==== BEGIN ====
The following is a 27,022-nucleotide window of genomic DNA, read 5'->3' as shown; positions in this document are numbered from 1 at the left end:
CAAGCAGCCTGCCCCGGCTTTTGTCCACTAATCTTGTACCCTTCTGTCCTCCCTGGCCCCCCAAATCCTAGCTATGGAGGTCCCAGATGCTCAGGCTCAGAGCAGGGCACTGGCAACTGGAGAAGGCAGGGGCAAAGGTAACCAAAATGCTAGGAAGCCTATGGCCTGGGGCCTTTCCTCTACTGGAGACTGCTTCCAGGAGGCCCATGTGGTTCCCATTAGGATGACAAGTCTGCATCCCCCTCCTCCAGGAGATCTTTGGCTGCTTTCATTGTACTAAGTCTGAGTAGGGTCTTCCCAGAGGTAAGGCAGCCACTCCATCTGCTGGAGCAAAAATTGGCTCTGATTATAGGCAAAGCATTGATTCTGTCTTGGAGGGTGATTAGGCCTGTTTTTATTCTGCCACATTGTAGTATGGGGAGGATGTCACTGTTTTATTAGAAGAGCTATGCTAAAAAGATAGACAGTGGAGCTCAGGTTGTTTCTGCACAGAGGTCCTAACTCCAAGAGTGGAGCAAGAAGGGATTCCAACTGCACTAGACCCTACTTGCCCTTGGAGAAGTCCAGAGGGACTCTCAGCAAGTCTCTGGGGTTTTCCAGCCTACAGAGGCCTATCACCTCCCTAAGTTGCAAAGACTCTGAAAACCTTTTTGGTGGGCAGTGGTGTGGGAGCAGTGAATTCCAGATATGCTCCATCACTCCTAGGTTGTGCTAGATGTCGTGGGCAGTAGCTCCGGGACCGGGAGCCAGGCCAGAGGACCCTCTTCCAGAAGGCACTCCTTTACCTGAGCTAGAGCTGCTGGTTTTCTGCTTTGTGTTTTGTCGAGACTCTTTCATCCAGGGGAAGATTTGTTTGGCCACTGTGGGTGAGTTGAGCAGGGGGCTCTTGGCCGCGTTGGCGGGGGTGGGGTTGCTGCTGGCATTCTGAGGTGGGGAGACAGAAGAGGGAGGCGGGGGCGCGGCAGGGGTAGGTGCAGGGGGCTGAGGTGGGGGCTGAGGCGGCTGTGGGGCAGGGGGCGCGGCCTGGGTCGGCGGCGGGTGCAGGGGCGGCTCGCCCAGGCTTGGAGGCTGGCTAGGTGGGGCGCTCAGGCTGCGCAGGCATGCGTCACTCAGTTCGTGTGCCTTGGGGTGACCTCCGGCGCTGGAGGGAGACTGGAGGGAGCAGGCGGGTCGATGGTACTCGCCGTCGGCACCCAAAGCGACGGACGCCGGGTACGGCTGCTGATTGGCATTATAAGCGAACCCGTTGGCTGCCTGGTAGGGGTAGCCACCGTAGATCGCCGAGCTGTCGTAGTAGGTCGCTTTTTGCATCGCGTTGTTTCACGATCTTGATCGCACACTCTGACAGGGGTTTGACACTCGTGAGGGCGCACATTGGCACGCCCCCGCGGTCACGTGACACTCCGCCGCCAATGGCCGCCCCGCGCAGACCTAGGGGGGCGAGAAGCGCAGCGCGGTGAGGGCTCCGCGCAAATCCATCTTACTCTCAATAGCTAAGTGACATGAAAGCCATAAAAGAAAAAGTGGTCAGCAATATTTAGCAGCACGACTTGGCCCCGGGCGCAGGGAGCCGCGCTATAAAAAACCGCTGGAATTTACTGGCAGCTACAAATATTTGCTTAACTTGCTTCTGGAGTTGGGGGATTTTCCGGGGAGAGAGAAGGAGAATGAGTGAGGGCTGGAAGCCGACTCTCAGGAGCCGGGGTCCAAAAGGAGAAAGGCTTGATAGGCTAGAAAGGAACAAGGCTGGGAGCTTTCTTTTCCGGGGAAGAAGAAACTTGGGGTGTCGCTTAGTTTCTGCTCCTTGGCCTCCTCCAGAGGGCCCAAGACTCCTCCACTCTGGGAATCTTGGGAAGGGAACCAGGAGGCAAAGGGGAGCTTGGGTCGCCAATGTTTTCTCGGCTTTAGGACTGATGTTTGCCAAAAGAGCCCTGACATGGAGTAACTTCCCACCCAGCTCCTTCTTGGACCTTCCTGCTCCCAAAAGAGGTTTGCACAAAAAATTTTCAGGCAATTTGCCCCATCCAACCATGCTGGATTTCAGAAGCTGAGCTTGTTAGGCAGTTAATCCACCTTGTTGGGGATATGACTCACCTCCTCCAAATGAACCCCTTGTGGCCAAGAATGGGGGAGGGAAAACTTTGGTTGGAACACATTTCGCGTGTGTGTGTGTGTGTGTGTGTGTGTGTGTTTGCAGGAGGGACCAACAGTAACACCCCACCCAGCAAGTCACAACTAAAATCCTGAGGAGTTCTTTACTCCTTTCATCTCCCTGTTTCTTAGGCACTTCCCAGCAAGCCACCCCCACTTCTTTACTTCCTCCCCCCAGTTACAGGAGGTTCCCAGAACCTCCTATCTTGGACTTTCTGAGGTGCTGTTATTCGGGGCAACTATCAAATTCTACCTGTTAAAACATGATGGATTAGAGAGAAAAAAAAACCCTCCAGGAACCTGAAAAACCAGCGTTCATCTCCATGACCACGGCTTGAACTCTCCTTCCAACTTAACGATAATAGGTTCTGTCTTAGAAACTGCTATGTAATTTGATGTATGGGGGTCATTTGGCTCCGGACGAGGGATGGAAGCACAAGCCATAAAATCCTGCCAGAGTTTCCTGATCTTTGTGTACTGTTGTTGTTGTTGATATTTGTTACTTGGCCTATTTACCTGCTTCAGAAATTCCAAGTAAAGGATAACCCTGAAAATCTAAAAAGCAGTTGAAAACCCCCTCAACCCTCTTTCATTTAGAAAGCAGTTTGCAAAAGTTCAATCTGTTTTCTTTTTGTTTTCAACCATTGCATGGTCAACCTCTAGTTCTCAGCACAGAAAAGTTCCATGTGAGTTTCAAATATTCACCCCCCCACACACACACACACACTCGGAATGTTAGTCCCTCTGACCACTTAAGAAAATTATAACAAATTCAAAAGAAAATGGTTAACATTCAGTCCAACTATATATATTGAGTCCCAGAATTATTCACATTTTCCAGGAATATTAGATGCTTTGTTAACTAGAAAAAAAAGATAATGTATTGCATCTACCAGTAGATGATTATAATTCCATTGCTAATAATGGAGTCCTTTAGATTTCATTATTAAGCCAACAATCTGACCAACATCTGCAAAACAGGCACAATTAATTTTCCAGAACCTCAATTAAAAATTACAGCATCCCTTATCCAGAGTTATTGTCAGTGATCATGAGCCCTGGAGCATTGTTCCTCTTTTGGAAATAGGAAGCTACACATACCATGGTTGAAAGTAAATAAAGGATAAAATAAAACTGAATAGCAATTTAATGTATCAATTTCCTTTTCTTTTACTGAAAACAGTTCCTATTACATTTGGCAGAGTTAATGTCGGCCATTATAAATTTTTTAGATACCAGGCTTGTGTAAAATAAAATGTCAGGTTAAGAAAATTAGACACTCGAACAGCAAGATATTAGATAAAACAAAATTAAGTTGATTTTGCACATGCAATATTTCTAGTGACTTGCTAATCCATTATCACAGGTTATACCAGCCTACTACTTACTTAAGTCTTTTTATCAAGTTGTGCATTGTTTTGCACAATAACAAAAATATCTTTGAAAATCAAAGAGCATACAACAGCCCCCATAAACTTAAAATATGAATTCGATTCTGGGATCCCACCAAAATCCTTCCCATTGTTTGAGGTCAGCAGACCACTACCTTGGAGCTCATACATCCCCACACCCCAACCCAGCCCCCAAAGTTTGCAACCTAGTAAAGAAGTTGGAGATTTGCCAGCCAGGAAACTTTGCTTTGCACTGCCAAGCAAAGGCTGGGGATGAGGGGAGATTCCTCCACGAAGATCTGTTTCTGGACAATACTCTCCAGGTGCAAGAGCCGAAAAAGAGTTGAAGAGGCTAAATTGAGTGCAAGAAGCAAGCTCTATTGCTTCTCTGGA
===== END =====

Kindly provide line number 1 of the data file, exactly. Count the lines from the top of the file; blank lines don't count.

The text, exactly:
The following is a 27,022-nucleotide window of genomic DNA, read 5'->3' as shown; positions in this document are numbered from 1 at the left end: